I closed another chapter today, and am 4000 words nearer to that elusive AAT qualification. I hope the job market will be supportive when I finally arrive. Either way, the wine-and-adrenaline kick I've been riding since Monday has finally washed itself out and now the heavy cold and the exhaustion can fight it out with the copious amounts of lemsip coursing through my system in order to see which of them is in charge of the Friday ship.
Incidentally, the City College have earned themselves an honourary mention on my blog for the extremely poor standard of IT in their business premises. I love the way they can make a massive fuss at me for wearing jeans, but on deadline day it's okay that it takes the better part of an hour to find a working printer. Seriously guys, get your priorities in order. It's a bit early in the piece for this blog to start a 'Turkey of the Month' award but I'm seriously tempted, and let's face it, this blog is evidence that I already have too much time on my hands, so best not to push me.
So I'm doing my best to write some content that appeals to all my readership (and let's face it, so far I have a regular readership of 2, and they're only reading to make sure I'm not saying something rude about them.) One comment I had suggested that the blog could be livened up by resorting to man's lowest common denominator, which for the benefit of all the ladies in the house, is sport. So I have bowed to peer pressure and am unenthusiastically trying to find something to say about the state of English cricket.
At the best of times, writing about cricket is best left to the experts, like Haigh, Martin-Jenkins, Boycott, Atherton and Agnew. It gets ever tougher for me to have informed opinions, given that I am no longer in possession of a working Sky box and my enthusiasm for the game has been crushed under the weight of the 20-over plankfest that now passes for a one-day game. There were green shoots in the recent test series as England came close to snatching an entirely undeserved series victory in South Africa, but even as a fan, it's comforting in the end to note that the right result came about.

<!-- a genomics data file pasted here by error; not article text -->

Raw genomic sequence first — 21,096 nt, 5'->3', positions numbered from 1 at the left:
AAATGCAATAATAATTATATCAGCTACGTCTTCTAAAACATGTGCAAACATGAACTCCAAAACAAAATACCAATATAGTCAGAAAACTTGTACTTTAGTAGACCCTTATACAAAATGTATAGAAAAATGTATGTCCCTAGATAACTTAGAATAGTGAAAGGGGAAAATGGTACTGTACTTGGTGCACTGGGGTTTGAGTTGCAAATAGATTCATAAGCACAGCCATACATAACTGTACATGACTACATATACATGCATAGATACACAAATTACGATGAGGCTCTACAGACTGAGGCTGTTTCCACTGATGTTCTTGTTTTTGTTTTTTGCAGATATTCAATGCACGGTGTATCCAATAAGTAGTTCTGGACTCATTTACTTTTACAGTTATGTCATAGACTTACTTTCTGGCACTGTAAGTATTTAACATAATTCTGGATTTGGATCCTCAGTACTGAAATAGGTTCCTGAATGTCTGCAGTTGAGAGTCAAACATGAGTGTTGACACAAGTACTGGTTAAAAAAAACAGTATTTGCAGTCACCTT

Paul Collingwood has been one of the rare positives in a poor series for England, and one in which the tail has frequently outperformed the openers with the bat. Collingwood has been an object of derision in the press for a bewilderingly long time now, despite his traditional English qualities of grit and delivering substance over style. He is also accused of negative play, but anyone who saw his joyful six over the head of Dale Steyn at the Wanderers when the game was already well out of England's reach, will surely know better.
Likewise, I am not about to jump on the 'Drop Pietersen' bandwagon. The batsman has had a poor series, but he is one of several. Stuart Broad, for example, would do well to button his lip and do his talking with the ball occasionally. Pietersen is the one player that offers something that no-one else does, and when he is at his best, he is a colossus, pure and simple. As a bowler, how do you plan an over when you know that whatever you do, you're going to be creamed? The anti-Pietersen brigade may do well to ponder his Ashes-saving 158 at the Oval in 2005 and wonder why we in England are so afraid of genius.
Tuesday, 19 January 2010
Haiti is still on my mind, and there are still thankfully stories of survivors coming from the buildings in and around the capital. Each story has a certain poignancy attached, and they are all worthy of a read. However, I've been branching out today and looking at other news in and around the subject of disasters and came upon a story in the BBC online magazine that echoed something I'd considered myself in the interim - namely, why does God allow disasters to happen?
Please, don't panic. I have not suddenly rejected my atheist roots, and I still love to watch Richard Dawkins pin down fundamentalists and thrash them with irrefutable scientific evidence (if you've never seen him in action, I recommend it as compulsive viewing. The man is like a bad-tempered mongoose with a doctorate and a grudge against the universe.) But those of you that I have imparted a little bit of personal knowledge to will possibly be aware that I have a burgeoning interest in theology. Or perhaps, less religion itself than the history of religion, where they were formed and by whom, and the paths they took as they travelled across the old world via the spice trade routes.
Whatever my reason for finding this interesting, it was still fairly spooky to come across a BBC article immediately afterwards with the same sentiment, and it's written far more intelligently and succintly than I could do myself. The url, if you're interested, is: http://news.bbc.co.uk/1/hi/magazine/8467755.stm. Despite the stance of the article, some of my best friends over the years have been staunch Christians and Catholics, and as followers are currently an easy target for ridicule, it's a good time to point out that I respect their position, even if I don't share it. I also have some comments to make about Buddhism, but I'll save those for another time.
Nearly finished here for today. Just a quick final word, which is an advert for the Hairy Bikers new show, which is on every Tuesday for the next few weeks at 8pm on BBC2.